Frozen puddles, the moon can’t find a mirror to see itself in; our horses struggle with the climb, sweating; I hear their hooves creak. Amdo’s nomads move with the seasons, toying with the bans imposed by the bureaucracy in Beijing which would prefer them to be less restless, and the tyranny of climate change. The signs of this woe that is damaging the planet reach even this remote area, with tongues of Saharan sand snaking between peaks cloaked in snow.
They are equipped with mobile phones and off-road vehicles; lots of them have swapped their horses for motorbikes. Others, a monk will tell me, “have done up their tents and put roofs on them, making them into houses”.
It’s daylight now, the sun is high in the sky when we go along the pass decorated with flags and veiled in snow. On the winter pastures protected from the winds, the nomads hammer in nails to attach the tent, made of yak wool, heavy and impregnated with soot. Dra, the black tent. “Six generations have held it for safekeeping,” says Sonam, a boy who speaks English. “My grandfather wasn’t frightened of dying but he was frightened that the tent would be abandoned. Because the black tent is Tibet.”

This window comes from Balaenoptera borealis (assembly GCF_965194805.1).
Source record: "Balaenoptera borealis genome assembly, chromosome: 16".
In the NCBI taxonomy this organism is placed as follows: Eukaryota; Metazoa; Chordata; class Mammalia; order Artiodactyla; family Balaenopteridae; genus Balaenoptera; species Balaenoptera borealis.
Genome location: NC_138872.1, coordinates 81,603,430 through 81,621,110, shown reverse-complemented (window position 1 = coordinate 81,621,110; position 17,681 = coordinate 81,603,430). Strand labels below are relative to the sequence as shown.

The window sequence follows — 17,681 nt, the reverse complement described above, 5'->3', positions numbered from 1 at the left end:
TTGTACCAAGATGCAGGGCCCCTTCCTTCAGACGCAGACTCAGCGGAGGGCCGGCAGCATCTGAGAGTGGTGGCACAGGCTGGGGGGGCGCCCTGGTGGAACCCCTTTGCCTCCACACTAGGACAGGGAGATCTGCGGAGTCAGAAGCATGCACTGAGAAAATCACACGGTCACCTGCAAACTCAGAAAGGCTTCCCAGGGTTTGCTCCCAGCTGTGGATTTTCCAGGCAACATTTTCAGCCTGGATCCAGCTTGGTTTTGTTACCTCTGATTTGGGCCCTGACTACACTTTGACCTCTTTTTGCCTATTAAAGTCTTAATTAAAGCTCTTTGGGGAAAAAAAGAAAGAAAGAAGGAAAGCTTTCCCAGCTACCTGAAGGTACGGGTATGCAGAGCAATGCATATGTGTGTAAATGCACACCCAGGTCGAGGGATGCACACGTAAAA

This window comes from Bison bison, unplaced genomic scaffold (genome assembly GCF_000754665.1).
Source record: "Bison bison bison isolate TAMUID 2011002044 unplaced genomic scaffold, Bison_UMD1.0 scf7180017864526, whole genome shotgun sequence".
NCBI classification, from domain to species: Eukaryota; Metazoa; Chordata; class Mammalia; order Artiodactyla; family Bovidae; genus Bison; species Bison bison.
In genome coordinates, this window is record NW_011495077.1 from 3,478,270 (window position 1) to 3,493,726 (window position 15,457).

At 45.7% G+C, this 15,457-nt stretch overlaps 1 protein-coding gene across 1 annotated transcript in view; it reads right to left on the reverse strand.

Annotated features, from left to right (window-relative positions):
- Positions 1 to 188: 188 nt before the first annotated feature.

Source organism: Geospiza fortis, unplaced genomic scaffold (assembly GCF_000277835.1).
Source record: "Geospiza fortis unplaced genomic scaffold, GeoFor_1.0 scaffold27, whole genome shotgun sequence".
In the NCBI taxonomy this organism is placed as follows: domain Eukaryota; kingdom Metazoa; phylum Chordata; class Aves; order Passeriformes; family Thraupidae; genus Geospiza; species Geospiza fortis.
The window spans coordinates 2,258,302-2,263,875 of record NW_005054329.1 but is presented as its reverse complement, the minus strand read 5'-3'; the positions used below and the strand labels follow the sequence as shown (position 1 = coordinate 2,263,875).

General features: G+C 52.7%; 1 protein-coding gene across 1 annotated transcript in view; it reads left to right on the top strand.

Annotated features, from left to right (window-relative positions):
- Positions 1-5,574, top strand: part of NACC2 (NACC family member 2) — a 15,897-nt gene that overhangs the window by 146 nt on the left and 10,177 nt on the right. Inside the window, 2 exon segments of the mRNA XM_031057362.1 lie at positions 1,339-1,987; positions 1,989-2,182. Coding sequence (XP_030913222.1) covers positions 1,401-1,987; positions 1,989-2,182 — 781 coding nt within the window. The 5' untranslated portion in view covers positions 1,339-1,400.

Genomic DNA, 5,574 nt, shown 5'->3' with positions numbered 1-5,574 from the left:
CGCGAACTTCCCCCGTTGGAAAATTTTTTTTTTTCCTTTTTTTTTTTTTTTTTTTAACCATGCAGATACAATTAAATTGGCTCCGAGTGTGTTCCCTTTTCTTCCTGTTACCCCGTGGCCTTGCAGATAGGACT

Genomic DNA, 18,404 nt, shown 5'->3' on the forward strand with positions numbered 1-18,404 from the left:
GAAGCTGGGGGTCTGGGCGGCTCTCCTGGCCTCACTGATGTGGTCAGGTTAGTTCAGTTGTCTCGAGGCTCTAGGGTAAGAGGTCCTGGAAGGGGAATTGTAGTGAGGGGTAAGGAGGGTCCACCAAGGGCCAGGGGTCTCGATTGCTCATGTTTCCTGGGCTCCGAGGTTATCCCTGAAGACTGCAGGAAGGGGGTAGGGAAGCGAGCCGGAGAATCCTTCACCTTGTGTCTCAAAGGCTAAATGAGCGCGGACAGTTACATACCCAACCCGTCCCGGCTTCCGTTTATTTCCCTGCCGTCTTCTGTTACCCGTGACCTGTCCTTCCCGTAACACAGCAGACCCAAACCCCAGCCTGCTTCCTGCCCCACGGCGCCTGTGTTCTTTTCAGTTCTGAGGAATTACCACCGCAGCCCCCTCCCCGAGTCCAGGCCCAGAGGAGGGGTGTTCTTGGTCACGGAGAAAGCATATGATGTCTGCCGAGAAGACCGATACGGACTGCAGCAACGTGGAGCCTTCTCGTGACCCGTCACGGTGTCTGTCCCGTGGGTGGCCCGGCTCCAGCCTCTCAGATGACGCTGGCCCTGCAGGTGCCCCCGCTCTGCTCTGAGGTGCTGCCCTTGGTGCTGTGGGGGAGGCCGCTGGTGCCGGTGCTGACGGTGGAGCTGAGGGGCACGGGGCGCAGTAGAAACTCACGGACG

It can even become a travelling monastery, “the black monastery”, in fact. Now they have put it up, the women share the space: right and left, pure and impure, male and female. Each tent becomes a temple. Without meaning to I do something that’s forbidden, I walk between the stove and the altar. I see fear in the women’s eyes. I have violated the sancta sanctorum, now there must be a ritual. The stove is the home of the spirits, the smoke – the source of divination. Does it goes straight up? Turn right? Snake along the ground? Everything becomes a sign. To keep things right, the stove is blessed twice a day with a prayer.